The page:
Hosts rely on the availability of nutrients for growth, and for defense against pathogens. At the same time, changes in host nutrition can alter the dynamics of pathogens that rely on their host for reproduction. For primary producer hosts, enhanced nutrient loads may increase host biomass or pathogen reproduction, promoting faster density-dependent pathogen transmission. However, the effect of elevated nutrients may be reduced if hosts allocate a growth-limiting nutrient to pathogen defense. While there are well established modeling frameworks in both disease and ecosystem ecology, these processes are often decoupled in models. Here, we explore the implications of nutrient-mediated pathogen infectivity and host immunity on infection outcomes. We developed a stoichiometric disease model that explicitly integrates the contrasting dependencies of pathogen infectivity and host immunity on nitrogen (N) and parameterized it for an algal-host system. Our findings reveal dynamic shifts in host biomass build-up, pathogen prevalence, and force of infection, along N supply gradients with N-mediated host infectivity and immunity, compared to a model where the transmission rate was fixed. We show contrasting responses in pathogen performance with increasing N supply between N-mediated infectivity and N-mediated immunity, revealing an optimum for pathogen transmission at intermediate N supply. By integrating both nutrient-mediated pathogen infectivity and host immunity into a stoichiometric model, we provide a theoretical framework that is a first step in reconciling the contrasting role nutrients can have on host-pathogen dynamics.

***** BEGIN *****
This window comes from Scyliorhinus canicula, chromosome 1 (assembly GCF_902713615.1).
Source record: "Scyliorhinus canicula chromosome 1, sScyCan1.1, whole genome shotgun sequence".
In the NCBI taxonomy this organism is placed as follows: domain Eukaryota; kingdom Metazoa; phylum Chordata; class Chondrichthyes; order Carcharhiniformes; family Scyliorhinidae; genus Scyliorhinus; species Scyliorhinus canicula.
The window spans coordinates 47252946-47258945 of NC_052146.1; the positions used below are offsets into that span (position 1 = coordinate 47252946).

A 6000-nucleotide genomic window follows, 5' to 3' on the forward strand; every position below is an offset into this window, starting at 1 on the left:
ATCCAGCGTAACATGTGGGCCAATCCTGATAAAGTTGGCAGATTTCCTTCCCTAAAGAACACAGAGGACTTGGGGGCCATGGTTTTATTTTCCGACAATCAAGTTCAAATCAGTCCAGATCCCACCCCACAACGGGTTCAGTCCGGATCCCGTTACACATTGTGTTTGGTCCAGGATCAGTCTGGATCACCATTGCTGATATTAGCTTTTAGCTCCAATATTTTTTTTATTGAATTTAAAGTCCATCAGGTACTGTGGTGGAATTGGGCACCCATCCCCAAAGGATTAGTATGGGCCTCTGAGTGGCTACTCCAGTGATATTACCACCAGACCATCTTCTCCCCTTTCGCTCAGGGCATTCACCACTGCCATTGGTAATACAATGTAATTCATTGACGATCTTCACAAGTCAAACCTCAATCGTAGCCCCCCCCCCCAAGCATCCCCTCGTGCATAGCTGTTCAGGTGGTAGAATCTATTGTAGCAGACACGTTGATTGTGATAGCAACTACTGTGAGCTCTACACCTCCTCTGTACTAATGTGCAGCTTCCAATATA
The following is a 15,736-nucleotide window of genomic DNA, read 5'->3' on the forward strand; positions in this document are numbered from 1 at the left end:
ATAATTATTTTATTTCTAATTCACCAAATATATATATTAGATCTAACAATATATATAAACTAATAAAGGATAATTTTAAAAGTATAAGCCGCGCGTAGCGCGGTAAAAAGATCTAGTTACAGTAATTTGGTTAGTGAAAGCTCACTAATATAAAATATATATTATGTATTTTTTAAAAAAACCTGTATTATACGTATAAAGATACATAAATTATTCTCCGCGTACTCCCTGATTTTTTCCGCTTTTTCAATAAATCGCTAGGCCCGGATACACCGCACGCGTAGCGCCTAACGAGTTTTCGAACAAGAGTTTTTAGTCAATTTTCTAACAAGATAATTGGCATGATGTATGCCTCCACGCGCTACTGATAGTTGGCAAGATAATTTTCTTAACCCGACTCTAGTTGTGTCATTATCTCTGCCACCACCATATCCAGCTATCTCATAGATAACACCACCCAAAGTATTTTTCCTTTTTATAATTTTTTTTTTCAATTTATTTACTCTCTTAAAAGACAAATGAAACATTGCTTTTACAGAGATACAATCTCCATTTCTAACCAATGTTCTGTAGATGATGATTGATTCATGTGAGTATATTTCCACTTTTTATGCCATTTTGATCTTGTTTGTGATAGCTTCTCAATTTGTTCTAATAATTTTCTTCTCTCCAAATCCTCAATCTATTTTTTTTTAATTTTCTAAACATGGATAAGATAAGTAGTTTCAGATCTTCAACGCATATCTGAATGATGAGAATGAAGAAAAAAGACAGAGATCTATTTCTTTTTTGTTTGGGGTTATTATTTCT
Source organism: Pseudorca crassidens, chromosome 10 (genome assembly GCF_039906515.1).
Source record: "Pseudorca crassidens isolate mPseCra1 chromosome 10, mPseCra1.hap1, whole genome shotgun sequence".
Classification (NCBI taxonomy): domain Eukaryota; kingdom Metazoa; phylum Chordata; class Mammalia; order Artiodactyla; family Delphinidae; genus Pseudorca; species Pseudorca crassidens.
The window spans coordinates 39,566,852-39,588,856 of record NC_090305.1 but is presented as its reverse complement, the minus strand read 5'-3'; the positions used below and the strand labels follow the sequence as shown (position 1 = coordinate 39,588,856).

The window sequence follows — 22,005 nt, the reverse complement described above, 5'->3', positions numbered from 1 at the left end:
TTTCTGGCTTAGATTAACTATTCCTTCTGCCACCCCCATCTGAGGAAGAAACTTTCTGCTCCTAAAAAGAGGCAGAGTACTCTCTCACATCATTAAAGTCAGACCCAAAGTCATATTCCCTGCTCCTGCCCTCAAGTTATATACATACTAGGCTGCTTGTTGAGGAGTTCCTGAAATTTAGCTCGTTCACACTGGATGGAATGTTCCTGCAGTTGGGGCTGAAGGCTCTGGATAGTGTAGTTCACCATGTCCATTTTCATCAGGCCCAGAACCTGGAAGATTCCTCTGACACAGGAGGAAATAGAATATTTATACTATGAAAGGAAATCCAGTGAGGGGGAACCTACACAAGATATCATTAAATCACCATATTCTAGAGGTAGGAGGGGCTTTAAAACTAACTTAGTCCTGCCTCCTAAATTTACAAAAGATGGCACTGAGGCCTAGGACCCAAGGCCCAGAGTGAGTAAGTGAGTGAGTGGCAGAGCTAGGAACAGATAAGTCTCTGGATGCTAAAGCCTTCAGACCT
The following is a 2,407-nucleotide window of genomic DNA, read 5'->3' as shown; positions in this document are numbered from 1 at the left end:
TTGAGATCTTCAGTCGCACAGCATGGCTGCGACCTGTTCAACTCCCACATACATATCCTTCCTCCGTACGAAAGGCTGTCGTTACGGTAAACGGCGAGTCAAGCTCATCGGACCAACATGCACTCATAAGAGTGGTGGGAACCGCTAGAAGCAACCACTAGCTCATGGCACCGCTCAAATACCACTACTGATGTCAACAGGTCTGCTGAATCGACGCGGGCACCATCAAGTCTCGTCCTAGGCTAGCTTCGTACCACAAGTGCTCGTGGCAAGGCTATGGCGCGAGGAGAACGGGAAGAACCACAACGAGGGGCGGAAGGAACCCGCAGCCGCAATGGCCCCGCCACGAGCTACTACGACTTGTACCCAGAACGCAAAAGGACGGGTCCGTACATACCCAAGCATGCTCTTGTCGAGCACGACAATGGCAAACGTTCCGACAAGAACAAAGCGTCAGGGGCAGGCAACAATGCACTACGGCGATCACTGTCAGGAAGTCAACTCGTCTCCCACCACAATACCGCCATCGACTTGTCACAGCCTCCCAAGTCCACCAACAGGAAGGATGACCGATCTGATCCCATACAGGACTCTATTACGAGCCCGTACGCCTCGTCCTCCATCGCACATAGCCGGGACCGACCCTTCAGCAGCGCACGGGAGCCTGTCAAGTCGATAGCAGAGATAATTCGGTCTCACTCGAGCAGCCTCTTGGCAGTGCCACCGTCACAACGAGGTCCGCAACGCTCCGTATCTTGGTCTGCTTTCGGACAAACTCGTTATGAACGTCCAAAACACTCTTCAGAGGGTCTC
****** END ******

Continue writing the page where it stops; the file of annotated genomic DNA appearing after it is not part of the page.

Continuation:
Math Bio Seminar (joint meeting with Professional Development Seminar)
Friday, September 1, 2023
WXLR A108 and virtual via Zoom
For those joining remotely, email Eleni Panagiotou for the Zoom link.
Math Bio Club will be hosting a lunch with Angela Peace at 1:30pm - see the event listing for more details and to register.
Texas Tech University